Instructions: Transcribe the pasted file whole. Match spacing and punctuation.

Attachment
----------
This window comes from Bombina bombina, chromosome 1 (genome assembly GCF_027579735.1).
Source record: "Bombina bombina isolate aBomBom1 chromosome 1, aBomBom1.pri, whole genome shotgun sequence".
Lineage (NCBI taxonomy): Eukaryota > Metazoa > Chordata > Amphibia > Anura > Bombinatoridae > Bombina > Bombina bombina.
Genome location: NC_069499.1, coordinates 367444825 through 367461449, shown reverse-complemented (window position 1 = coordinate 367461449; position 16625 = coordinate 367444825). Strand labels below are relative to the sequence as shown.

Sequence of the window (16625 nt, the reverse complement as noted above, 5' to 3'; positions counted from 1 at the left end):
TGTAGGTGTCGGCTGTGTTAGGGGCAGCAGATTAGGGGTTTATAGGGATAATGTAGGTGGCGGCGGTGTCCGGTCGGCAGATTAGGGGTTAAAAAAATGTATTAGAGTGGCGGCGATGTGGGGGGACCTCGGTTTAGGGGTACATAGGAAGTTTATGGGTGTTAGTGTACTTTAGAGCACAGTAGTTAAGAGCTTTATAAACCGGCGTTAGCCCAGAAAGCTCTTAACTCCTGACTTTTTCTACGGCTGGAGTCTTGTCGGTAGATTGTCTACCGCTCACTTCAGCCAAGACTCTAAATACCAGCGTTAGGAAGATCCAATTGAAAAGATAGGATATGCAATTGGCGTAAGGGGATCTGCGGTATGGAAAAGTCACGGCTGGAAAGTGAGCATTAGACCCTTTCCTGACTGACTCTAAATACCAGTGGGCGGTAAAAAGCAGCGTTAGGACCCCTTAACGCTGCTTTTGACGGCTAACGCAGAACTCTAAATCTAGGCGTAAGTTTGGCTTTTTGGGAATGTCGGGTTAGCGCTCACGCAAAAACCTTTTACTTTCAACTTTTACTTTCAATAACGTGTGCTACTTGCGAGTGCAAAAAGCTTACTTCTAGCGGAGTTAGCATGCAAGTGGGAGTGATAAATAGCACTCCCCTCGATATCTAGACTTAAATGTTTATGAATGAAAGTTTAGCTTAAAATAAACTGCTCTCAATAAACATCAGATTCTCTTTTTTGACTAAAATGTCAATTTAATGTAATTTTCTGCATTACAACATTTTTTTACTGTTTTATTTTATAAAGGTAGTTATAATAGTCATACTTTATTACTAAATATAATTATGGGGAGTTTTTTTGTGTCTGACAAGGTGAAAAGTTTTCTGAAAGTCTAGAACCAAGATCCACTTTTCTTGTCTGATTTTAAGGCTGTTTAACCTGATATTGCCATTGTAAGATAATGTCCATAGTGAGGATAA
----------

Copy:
This window comes from Bombina bombina, chromosome 1 (genome assembly GCF_027579735.1).
Source record: "Bombina bombina isolate aBomBom1 chromosome 1, aBomBom1.pri, whole genome shotgun sequence".
Lineage (NCBI taxonomy): Eukaryota > Metazoa > Chordata > Amphibia > Anura > Bombinatoridae > Bombina > Bombina bombina.
Genome location: NC_069499.1, coordinates 367444825 through 367461449, shown reverse-complemented (window position 1 = coordinate 367461449; position 16625 = coordinate 367444825). Strand labels below are relative to the sequence as shown.

Sequence of the window (16625 nt, the reverse complement as noted above, 5' to 3'; positions counted from 1 at the left end):
TGTAGGTGTCGGCTGTGTTAGGGGCAGCAGATTAGGGGTTTATAGGGATAATGTAGGTGGCGGCGGTGTCCGGTCGGCAGATTAGGGGTTAAAAAAATGTATTAGAGTGGCGGCGATGTGGGGGGACCTCGGTTTAGGGGTACATAGGAAGTTTATGGGTGTTAGTGTACTTTAGAGCACAGTAGTTAAGAGCTTTATAAACCGGCGTTAGCCCAGAAAGCTCTTAACTCCTGACTTTTTCTACGGCTGGAGTCTTGTCGGTAGATTGTCTACCGCTCACTTCAGCCAAGACTCTAAATACCAGCGTTAGGAAGATCCAATTGAAAAGATAGGATATGCAATTGGCGTAAGGGGATCTGCGGTATGGAAAAGTCACGGCTGGAAAGTGAGCATTAGACCCTTTCCTGACTGACTCTAAATACCAGTGGGCGGTAAAAAGCAGCGTTAGGACCCCTTAACGCTGCTTTTGACGGCTAACGCAGAACTCTAAATCTAGGCGTAAGTTTGGCTTTTTGGGAATGTCGGGTTAGCGCTCACGCAAAAACCTTTTACTTTCAACTTTTACTTTCAATAACGTGTGCTACTTGCGAGTGCAAAAAGCTTACTTCTAGCGGAGTTAGCATGCAAGTGGGAGTGATAAATAGCACTCCCCTCGATATCTAGACTTAAATGTTTATGAATGAAAGTTTAGCTTAAAATAAACTGCTCTCAATAAACATCAGATTCTCTTTTTTGACTAAAATGTCAATTTAATGTAATTTTCTGCATTACAACATTTTTTTACTGTTTTATTTTATAAAGGTAGTTATAATAGTCATACTTTATTACTAAATATAATTATGGGGAGTTTTTTTGTGTCTGACAAGGTGAAAAGTTTTCTGAAAGTCTAGAACCAAGATCCACTTTTCTTGTCTGATTTTAAGGCTGTTTAACCTGATATTGCCATTGTAAGATAATGTCCATAGTGAGGATAA